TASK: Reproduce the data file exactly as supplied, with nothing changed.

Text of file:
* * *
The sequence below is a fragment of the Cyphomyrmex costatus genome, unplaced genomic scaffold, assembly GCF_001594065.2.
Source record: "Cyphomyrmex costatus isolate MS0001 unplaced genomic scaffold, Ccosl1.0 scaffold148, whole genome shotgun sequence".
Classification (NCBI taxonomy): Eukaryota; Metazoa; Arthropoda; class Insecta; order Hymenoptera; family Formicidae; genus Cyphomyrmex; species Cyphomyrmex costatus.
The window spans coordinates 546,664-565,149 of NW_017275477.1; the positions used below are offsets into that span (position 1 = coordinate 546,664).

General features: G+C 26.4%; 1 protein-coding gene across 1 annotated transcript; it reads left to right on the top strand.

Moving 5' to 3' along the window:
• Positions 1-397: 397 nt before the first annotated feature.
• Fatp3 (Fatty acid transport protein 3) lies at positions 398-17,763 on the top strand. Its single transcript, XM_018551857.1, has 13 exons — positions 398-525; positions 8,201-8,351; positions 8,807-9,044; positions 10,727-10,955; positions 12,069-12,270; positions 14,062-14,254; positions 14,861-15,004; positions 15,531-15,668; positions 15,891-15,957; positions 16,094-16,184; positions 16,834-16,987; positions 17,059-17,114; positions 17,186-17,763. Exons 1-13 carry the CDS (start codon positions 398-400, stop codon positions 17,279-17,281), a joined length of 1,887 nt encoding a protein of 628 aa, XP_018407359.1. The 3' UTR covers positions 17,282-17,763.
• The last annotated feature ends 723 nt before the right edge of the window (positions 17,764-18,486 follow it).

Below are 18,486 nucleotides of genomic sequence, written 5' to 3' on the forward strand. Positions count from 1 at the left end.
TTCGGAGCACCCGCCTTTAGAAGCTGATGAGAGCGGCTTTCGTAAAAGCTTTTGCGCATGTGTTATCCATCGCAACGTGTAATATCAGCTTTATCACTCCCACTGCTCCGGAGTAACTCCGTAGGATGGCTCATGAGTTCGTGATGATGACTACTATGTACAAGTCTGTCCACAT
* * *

The sequence below is a fragment of the Cyphomyrmex costatus genome, unplaced genomic scaffold, assembly GCF_001594065.2.
Source record: "Cyphomyrmex costatus isolate MS0001 unplaced genomic scaffold, Ccosl1.0 scaffold148, whole genome shotgun sequence".
Classification (NCBI taxonomy): Eukaryota; Metazoa; Arthropoda; class Insecta; order Hymenoptera; family Formicidae; genus Cyphomyrmex; species Cyphomyrmex costatus.
The window spans coordinates 546,664-565,149 of NW_017275477.1; the positions used below are offsets into that span (position 1 = coordinate 546,664).

General features: G+C 26.4%; 1 protein-coding gene across 1 annotated transcript; it reads left to right on the top strand.

Moving 5' to 3' along the window:
• Positions 1-397: 397 nt before the first annotated feature.
• Fatp3 (Fatty acid transport protein 3) lies at positions 398-17,763 on the top strand. Its single transcript, XM_018551857.1, has 13 exons — positions 398-525; positions 8,201-8,351; positions 8,807-9,044; positions 10,727-10,955; positions 12,069-12,270; positions 14,062-14,254; positions 14,861-15,004; positions 15,531-15,668; positions 15,891-15,957; positions 16,094-16,184; positions 16,834-16,987; positions 17,059-17,114; positions 17,186-17,763. Exons 1-13 carry the CDS (start codon positions 398-400, stop codon positions 17,279-17,281), a joined length of 1,887 nt encoding a protein of 628 aa, XP_018407359.1. The 3' UTR covers positions 17,282-17,763.
• The last annotated feature ends 723 nt before the right edge of the window (positions 17,764-18,486 follow it).

Below are 18,486 nucleotides of genomic sequence, written 5' to 3' on the forward strand. Positions count from 1 at the left end.
TTCGGAGCACCCGCCTTTAGAAGCTGATGAGAGCGGCTTTCGTAAAAGCTTTTGCGCATGTGTTATCCATCGCAACGTGTAATATCAGCTTTATCACTCCCACTGCTCCGGAGTAACTCCGTAGGATGGCTCATGAGTTCGTGATGATGACTACTATGTACAAGTCTGTCCACAT